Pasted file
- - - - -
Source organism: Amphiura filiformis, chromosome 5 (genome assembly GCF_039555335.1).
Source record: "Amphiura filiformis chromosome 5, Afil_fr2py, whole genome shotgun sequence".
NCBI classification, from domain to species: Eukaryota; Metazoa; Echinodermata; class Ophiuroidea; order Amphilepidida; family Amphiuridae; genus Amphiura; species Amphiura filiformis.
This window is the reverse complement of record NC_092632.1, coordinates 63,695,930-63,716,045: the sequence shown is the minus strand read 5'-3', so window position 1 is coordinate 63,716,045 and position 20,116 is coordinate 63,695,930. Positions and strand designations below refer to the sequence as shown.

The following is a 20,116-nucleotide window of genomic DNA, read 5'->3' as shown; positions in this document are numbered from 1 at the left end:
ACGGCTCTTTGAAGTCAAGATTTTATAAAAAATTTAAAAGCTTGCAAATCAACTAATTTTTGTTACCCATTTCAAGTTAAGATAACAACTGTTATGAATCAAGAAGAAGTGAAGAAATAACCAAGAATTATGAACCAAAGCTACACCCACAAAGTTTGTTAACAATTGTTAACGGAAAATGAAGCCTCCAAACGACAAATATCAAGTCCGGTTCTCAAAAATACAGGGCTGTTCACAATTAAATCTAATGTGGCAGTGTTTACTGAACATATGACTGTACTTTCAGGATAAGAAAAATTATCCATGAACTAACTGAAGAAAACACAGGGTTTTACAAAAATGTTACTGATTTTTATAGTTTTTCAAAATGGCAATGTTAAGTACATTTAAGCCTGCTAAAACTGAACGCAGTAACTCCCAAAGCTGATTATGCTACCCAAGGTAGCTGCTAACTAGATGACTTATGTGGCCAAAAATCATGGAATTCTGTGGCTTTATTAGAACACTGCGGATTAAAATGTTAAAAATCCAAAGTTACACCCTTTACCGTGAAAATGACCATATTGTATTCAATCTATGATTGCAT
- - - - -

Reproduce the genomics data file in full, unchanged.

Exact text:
Source organism: Amphiura filiformis, chromosome 5 (genome assembly GCF_039555335.1).
Source record: "Amphiura filiformis chromosome 5, Afil_fr2py, whole genome shotgun sequence".
NCBI classification, from domain to species: Eukaryota; Metazoa; Echinodermata; class Ophiuroidea; order Amphilepidida; family Amphiuridae; genus Amphiura; species Amphiura filiformis.
This window is the reverse complement of record NC_092632.1, coordinates 63,695,930-63,716,045: the sequence shown is the minus strand read 5'-3', so window position 1 is coordinate 63,716,045 and position 20,116 is coordinate 63,695,930. Positions and strand designations below refer to the sequence as shown.

The following is a 20,116-nucleotide window of genomic DNA, read 5'->3' as shown; positions in this document are numbered from 1 at the left end:
ACGGCTCTTTGAAGTCAAGATTTTATAAAAAATTTAAAAGCTTGCAAATCAACTAATTTTTGTTACCCATTTCAAGTTAAGATAACAACTGTTATGAATCAAGAAGAAGTGAAGAAATAACCAAGAATTATGAACCAAAGCTACACCCACAAAGTTTGTTAACAATTGTTAACGGAAAATGAAGCCTCCAAACGACAAATATCAAGTCCGGTTCTCAAAAATACAGGGCTGTTCACAATTAAATCTAATGTGGCAGTGTTTACTGAACATATGACTGTACTTTCAGGATAAGAAAAATTATCCATGAACTAACTGAAGAAAACACAGGGTTTTACAAAAATGTTACTGATTTTTATAGTTTTTCAAAATGGCAATGTTAAGTACATTTAAGCCTGCTAAAACTGAACGCAGTAACTCCCAAAGCTGATTATGCTACCCAAGGTAGCTGCTAACTAGATGACTTATGTGGCCAAAAATCATGGAATTCTGTGGCTTTATTAGAACACTGCGGATTAAAATGTTAAAAATCCAAAGTTACACCCTTTACCGTGAAAATGACCATATTGTATTCAATCTATGATTGCAT